Is he a handsome fellow or what?
Phoenix, Part II
So basically where our training is headed now is two-fold:
1) much more emphasis on building excitement for gloves, dumbbell and articles. These will become "toys with rules." Not a big stretch since he very much enjoys retrieving and tugging. Yes, there will still be other toys to play with, but the "ring objects" will be used a majority of the time.
While the ultimate goal is to have the mere sight of a dumbbell send him into paroxysms of ecstasy, in reality, I'd be totally happy with a bounce and tail wag.
2) making personal play (touch, push, bounce, chase and other silly games) a higher priority as rewards with much less emphasis on food. I KNOW he enjoys this, I've just not made it a priority because it's easier to pull out a tug or deliver a treat. Because those rewards had worked so well for me with other dogs, I was determined they WOULD work for Phoenix. And they did. Except when they didn't.
This means our training sessions will be brief and informal, which isn't such a change. I've made a list of exercises/skills and how I can incorporate play into each of them. Again, Phoenix is forcing me to re-think how obedience training works, how dogs learn and how dogs perceive different situations.
I am very sure that somewhere between Novice and Open, Phoenix began to perceive the obedience ring as "The Place With No Treats Where Mom Is Unhappy and This Is Not Fun." Changing his world view isn't going to happen over night.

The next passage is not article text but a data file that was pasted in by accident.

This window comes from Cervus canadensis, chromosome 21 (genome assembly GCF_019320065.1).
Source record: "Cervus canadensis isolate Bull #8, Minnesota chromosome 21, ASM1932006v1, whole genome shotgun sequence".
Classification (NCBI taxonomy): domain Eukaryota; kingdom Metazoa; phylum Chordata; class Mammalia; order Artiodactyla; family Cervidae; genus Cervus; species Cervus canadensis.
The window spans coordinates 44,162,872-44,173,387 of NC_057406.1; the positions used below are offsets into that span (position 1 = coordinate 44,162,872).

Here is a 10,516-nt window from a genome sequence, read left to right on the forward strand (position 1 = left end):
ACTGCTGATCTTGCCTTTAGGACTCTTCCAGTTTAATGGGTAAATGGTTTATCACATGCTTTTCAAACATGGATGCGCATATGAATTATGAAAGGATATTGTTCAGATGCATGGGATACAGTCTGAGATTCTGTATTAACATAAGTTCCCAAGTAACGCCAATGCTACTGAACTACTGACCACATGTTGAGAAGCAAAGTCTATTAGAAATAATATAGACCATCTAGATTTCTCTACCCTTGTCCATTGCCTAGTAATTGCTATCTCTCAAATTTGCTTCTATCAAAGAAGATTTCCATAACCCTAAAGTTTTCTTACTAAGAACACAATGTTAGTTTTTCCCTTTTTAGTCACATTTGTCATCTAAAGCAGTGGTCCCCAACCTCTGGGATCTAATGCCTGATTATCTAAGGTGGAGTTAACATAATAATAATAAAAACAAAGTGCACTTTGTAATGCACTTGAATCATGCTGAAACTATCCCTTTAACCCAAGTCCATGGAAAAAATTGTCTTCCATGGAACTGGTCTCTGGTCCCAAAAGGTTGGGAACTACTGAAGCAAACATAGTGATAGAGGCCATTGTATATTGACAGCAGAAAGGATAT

I'm not trying to show him that "obedience is fun" as much as I'm trying to show him "playing games with Mom is fun." He thinks they are, sort of, but not all the time and not necessarily when pressure is on. I very much want our training to look like showing and the right now, there's a big neon sign hanging over the ring entry that says "Abandon all hope for reward ye who enter here."
You can call it relationship building if you like. Relationships with our dogs are very complex and often change in relation to environment and situation.
Much of our "new" approach (it isn't new at all, trainers who are smarter than I am have done this for years) is based on breaking the cookie habit and giving my dog a chance to learn than he can play and have fun with me, no props needed. I relied heavily on cookies for rewards and my dog relied on them for information, even when they were delivered infrequently. He showed me over the weekend that he can play and have fun in the ring between exercises - in fact, I found myself looking forward to the end of each exercise so I could release him for a moment of silliness before plunging into what came next. With time, I'm confident I can build play and the anticipation of play and the simple enjoyment of working with me into all obedience skills.
Leaving the cookies and tugs in the training bag is daunting. If your instructor told you the only reward you could use for your dog in class was YOU, would you have a good training session?